Geologists conduct drilling demonstration at Naturally Illinois Expo

Geologists went to bedrock Saturday, but they did not go with The Flintstones.

Geologists from the Illinois State Geological Survey at the University drilled a borehole that reached bedrock at approximately 300 feet on Saturday, and they plan to drill about 60 feet below that. The borehole extracted glacial deposits that date as far back as about 300 million years.

The drilling took place in a grassy area between the Natural Resources Building and Pennsylvania Avenue as part of the Naturally Illinois Expo on Friday and Saturday, which was hosted by the Institute of Natural Resource Sustainability.

“Drilling is a major way to get soil samples because Illinois is fairly flat,” said Michael Barnhardt, senior geologist in the quaternary geology section at the geological survey.

A drill bit cuts a hole into the ground and a few inches below it is a hollow 10-foot-long pipe that extends into the ground and collects the fresh sediment. The drillers then add more pipes to extend lower into the ground, he said.

William Shilts, executive director of the Institute of Natural Resource Sustainability, said the borehole was drilled to educate the public, but also to create a permanent site to test equipment and monitor conditions underground. They are drilling through glacial deposits to try to draw up a geological map of Champaign-Urbana by comparing data from other boreholes around the area.

Barnhardt said studying modern-day glaciers is important to understanding the deposits being extracted from the borehole.

“You study how the sediments are being deposited at the ice front and you can see the equivalence in that modern record and the record here that’s several hundred thousand years old,” he said. “By studying modern-day environments, you understand the processes that create those environments, you understand the sediments and then you make a direct comparison to the stuff that’s buried.”

Scott Elrick, coal geologist at the geological survey, said the team found small pieces of coal in some of the deposits, which indicates that there might be more coal somewhere nearby. The team hopes to find more coal in this borehole, like the coal found in the deposits of the one south of Lincoln Avenue and Windsor Road.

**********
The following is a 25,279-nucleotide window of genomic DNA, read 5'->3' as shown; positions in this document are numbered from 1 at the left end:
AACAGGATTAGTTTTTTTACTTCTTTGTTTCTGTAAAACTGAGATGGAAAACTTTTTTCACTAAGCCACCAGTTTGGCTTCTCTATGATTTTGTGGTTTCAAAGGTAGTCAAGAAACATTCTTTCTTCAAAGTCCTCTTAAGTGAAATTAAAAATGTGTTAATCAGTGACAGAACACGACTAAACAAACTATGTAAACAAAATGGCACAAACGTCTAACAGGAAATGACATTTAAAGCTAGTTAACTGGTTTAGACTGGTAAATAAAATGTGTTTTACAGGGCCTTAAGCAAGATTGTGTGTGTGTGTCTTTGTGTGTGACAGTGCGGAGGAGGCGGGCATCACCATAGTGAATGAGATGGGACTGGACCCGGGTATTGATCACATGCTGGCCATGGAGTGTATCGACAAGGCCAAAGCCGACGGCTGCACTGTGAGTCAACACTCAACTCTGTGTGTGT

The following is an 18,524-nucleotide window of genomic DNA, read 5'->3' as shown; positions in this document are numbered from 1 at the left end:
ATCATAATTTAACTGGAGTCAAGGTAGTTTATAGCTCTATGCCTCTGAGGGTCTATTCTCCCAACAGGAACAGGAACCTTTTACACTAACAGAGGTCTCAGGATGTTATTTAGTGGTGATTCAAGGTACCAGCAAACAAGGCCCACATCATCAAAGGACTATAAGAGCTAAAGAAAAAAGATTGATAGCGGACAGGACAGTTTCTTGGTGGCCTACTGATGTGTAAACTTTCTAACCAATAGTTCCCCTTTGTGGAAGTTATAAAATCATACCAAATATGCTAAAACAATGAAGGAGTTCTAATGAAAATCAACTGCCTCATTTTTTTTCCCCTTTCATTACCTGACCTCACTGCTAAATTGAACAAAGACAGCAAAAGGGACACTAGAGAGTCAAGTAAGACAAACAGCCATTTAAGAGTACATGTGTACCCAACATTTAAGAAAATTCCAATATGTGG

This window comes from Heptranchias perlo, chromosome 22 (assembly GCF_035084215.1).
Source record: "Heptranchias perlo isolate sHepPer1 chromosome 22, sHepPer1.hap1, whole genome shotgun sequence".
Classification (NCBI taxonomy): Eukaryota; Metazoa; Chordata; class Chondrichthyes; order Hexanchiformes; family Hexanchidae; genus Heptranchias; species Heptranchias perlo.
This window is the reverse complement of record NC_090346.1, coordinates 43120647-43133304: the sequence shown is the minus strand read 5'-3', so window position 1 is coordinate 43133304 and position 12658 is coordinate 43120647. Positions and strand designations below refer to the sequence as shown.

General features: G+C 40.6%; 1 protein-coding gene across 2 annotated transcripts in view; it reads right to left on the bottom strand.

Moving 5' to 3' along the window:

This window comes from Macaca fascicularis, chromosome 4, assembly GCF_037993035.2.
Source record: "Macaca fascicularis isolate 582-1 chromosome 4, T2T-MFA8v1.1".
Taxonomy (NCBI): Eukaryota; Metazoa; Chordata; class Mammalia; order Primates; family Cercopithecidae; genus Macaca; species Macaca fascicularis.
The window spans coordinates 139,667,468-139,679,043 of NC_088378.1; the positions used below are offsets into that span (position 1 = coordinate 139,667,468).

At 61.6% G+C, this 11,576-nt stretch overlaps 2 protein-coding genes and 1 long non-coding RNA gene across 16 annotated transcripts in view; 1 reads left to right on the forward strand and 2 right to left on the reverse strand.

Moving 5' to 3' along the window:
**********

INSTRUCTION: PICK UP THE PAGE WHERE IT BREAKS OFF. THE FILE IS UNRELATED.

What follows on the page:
“If we don’t find coal here, that’s pretty interesting too,” Elrick said. “The reason why is because it informs us of the boundary of where the coal might be.”

This borehole is also part of a county-wide project working with the Illinois American Water Company and the Illinois Water Survey.

“The project is to look at the geology of Champaign County in order to find out where there is a potential water source,” said Andy Stumpf, a geologist at the survey. “We don’t expect to (find water here), but you never know.”

A slew of parents, grandparents and children watched the drillers work and talked with geologists about the display of glacial deposits from the borehole, as well as the coal deposits found in the one south of Lincoln Avenue and Windsor Road.

Christine Reiling, a biology teacher at Urbana High School, her children, Allison, 9, and Evan, 7, and the children’s stepfather, Jay Creek, attended the drilling demonstration on Saturday.

“These guys have always been interested in science,” Reiling said of her children. “We wanted to see what the natural side of Illinois has to offer.”

Reiling said the family also attended the demonstration so her daughter could see what geologists do since Allison wants to become a geologist someday.

“They’ll never know what opportunities they have if you never show them,” Creek said.

Whitney Banning, graduate student in ACES, attended the drilling event to support some of her friends working on the project and to see how the machinery works.

“It’s pretty amazing how deep they can drill and the information they can collect from the core samples,” Banning said.